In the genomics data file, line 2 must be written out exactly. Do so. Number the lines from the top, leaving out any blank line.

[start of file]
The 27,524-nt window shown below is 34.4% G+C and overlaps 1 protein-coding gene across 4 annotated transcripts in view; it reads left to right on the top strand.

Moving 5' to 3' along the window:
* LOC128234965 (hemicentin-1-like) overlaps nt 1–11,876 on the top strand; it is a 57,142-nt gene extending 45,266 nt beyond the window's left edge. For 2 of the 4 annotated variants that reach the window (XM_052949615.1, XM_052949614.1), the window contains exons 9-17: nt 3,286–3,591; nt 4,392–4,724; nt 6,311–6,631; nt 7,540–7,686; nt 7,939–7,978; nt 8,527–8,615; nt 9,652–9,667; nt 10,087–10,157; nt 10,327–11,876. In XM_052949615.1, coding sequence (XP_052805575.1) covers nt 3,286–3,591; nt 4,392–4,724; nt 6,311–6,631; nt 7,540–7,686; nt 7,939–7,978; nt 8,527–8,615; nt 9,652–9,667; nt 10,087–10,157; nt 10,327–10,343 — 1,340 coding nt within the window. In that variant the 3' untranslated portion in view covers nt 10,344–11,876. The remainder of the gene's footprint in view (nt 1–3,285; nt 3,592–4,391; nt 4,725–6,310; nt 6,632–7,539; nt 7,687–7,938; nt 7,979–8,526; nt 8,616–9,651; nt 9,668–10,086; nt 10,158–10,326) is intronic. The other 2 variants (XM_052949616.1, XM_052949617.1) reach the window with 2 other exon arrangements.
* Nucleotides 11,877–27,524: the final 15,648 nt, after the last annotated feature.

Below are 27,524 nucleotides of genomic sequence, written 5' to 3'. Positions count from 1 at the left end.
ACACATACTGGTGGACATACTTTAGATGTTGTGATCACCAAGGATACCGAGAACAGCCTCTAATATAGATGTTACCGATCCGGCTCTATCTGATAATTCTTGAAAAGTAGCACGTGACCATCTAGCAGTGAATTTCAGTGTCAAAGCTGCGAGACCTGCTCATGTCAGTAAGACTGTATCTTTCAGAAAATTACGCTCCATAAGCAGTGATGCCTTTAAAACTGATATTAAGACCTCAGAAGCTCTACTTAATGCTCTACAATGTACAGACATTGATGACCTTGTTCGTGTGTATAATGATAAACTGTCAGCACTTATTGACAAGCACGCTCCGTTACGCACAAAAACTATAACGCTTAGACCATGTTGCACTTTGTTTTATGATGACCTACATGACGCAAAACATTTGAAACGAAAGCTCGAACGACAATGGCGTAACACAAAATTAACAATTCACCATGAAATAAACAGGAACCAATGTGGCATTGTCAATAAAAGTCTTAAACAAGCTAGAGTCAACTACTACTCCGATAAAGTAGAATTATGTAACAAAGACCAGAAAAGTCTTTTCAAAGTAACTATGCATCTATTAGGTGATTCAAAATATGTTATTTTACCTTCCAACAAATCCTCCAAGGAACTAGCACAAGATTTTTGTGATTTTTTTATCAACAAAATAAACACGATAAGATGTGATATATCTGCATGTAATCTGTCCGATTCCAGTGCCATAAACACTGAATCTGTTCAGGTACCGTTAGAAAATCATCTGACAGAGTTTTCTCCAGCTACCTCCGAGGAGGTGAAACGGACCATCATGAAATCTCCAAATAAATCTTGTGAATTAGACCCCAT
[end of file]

Moving 5' to 3' along the window: